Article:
High Point, NC

Tactics Used

Auto Seizure
Buyer Arrests
Community Service
Employment Loss
Identity Disclosure
IT Based Tactics
John School
License Suspension
Neighborhood Action
Public Education
Reverse Stings
SOAP Orders
Web Stings

High Point is a city of approximately 114,000 residents located in Guilford County, near Winston-Salem and Greensboro. A key feature of the city, which is related to the local prostitution activity, is the world’s largest home furnishings exhibition. In the spring and fall of each year, a week-long trade show attracts an estimated 140,000 attendees from over 100 countries. A study by High Point University found that these exhibitions are the state’s largest economic events (Fox et al., 2007). The influx of visitors coincides with an increase in demand.

Prostitution has been a persistent problem in the city; 651 prostituted persons were arrested between 2003 and 2008 alone. Complaints from High Point residents and businesses influence where and when police conduct reverse stings and other anti-prostitution efforts. The High Point Police Department routinely conducts street-level reverse stings and has employed this tactic since 1985. Officers began using web-based stings in 2009. Since the 1990s, citizens have been encouraged to contact police with any information that may help them identify prostituted women and sex buyers. More recently (e.g., 2020), city leaders have affirmed the presence of persistent sex trafficking, and prostitution problems in the area’s hotels, organized via the internet.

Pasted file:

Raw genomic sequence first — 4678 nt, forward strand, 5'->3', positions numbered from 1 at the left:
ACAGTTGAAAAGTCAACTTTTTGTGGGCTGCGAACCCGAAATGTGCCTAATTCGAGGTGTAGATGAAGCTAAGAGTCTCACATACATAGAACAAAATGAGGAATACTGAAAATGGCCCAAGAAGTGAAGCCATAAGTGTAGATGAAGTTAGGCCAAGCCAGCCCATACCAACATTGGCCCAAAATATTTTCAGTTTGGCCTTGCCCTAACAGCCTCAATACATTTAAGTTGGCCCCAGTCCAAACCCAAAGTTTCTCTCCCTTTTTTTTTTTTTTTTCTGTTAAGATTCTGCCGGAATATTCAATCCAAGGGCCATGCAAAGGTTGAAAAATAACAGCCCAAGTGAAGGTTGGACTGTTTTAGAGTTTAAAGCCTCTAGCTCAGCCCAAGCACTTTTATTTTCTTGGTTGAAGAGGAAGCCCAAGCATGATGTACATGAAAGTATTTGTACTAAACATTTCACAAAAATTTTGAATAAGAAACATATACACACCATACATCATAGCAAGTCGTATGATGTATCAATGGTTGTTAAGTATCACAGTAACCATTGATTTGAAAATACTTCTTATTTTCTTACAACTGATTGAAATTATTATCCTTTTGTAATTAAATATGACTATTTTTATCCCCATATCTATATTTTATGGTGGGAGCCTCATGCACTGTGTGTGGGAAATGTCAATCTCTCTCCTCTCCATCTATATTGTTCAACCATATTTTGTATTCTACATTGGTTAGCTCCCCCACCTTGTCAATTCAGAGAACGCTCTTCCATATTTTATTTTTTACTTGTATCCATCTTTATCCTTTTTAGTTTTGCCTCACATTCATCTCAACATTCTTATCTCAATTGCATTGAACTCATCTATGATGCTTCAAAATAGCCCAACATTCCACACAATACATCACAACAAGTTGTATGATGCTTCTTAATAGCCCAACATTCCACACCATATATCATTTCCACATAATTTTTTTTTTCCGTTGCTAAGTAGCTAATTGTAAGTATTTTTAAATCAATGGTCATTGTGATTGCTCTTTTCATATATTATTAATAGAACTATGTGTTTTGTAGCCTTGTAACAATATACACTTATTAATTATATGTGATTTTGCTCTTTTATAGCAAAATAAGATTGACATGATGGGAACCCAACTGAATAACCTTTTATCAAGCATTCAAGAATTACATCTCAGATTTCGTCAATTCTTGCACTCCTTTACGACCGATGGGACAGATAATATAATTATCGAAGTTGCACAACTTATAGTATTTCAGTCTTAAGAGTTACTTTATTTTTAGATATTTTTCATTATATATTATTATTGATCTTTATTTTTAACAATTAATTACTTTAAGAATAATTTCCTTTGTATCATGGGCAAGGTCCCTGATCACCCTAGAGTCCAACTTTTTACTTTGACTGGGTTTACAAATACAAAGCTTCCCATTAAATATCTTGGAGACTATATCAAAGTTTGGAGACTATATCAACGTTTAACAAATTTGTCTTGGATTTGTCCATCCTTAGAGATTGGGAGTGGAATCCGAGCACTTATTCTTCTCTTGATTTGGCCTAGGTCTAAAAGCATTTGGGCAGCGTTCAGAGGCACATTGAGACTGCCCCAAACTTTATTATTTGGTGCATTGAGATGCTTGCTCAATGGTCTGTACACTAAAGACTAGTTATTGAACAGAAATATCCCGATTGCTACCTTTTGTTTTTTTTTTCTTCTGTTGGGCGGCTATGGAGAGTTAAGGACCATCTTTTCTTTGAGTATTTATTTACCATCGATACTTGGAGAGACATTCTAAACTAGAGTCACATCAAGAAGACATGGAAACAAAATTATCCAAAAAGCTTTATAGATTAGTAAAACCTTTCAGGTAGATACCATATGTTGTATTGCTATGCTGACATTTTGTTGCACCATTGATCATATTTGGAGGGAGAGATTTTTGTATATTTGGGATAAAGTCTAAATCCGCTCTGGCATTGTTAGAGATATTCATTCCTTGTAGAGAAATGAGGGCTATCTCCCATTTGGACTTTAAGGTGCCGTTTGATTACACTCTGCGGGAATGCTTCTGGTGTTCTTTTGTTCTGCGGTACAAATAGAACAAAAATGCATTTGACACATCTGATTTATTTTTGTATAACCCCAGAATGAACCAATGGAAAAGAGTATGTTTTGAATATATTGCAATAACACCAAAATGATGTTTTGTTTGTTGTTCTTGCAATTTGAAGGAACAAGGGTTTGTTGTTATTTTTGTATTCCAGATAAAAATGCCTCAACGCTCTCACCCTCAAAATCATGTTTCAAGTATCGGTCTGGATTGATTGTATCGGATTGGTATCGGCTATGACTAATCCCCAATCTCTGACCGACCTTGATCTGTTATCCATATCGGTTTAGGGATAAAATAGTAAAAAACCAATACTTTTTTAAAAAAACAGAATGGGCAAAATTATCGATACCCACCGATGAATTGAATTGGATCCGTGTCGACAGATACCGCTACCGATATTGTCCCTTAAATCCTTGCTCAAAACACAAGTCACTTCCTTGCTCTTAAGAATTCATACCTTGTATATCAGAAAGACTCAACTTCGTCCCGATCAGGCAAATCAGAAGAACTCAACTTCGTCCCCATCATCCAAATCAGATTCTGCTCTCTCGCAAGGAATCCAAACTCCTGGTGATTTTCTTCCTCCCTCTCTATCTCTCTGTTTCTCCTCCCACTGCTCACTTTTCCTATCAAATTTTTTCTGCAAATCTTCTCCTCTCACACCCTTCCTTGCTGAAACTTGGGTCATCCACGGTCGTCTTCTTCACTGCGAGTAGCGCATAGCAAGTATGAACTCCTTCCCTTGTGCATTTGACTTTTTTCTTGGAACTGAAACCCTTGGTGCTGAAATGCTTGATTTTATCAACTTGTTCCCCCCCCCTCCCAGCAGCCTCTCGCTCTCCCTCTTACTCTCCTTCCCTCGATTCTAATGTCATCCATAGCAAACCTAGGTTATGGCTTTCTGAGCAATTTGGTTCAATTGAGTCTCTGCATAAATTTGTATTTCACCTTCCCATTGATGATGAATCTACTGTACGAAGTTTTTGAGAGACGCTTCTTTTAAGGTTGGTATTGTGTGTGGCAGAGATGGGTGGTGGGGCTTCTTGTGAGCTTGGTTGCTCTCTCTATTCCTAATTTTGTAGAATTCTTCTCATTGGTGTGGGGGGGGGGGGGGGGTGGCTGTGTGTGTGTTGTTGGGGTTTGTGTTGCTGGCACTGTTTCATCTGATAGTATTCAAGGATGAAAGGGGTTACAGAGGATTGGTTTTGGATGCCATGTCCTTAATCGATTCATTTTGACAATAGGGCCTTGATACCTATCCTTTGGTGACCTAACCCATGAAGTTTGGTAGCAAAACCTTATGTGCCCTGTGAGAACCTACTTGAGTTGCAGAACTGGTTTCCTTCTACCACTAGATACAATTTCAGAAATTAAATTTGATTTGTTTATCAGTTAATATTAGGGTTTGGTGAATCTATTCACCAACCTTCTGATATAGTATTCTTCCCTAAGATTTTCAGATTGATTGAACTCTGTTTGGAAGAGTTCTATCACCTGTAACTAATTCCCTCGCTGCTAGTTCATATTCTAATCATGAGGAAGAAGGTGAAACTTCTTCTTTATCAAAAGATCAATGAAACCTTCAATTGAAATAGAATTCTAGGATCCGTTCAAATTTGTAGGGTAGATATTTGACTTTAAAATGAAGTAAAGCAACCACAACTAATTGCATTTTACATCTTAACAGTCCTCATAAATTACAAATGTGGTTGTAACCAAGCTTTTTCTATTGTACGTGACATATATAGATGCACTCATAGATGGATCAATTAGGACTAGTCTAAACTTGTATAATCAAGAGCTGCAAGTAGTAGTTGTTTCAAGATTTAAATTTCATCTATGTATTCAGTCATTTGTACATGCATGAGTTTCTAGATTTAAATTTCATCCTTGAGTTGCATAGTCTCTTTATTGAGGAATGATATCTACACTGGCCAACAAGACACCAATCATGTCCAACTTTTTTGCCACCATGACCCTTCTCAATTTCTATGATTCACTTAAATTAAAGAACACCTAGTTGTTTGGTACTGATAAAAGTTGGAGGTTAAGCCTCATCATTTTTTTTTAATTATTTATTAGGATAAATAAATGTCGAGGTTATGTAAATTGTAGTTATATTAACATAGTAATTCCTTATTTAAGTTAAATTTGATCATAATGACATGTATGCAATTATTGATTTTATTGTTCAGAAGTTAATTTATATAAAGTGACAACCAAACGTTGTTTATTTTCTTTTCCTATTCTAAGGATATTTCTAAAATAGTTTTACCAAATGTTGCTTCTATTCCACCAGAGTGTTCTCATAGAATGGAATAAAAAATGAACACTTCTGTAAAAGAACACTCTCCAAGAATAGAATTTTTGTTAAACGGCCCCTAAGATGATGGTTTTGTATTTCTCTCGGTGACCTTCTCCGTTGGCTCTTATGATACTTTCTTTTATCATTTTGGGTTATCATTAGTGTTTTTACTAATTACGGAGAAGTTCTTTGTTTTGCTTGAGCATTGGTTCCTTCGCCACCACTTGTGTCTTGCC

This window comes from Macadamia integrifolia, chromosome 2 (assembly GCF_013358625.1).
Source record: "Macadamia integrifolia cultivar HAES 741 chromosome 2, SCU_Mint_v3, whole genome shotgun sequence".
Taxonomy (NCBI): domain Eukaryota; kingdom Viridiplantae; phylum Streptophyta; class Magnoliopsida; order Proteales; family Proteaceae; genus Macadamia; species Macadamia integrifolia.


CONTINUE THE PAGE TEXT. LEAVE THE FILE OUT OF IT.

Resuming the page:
Once arrested, offenders are may have their names and identities released to the public. Repeat offenders may face up to 6-12 months in prison.

Examples of how the city has attempted to combat demand for commercial sex include:

Reverse Stings:

  • Street-level reverse stings began in 1985, according to a survey respondent from the High Point Police Department. They occur several times per year, and in some years as many as 35 reverse stings have occurred.  The average is about 3 reverse stings per year.
  • In the spring of 1996 police canceled a planned reverse sting near the furniture show, amid allegations that the police bowed to pressure from the furniture industry. In the fall of that year, police conducted a reverse sting, arresting 17 men for soliciting female police decoys.
  • Demand Forum’s National Assessment study through 2011 gathered information on 15 reverse stings, resulting in the arrest of 67 men. The operations typically last five hours and involve one decoy, and a support team of unknown size, each reverse sting results in about five sex buyer arrests.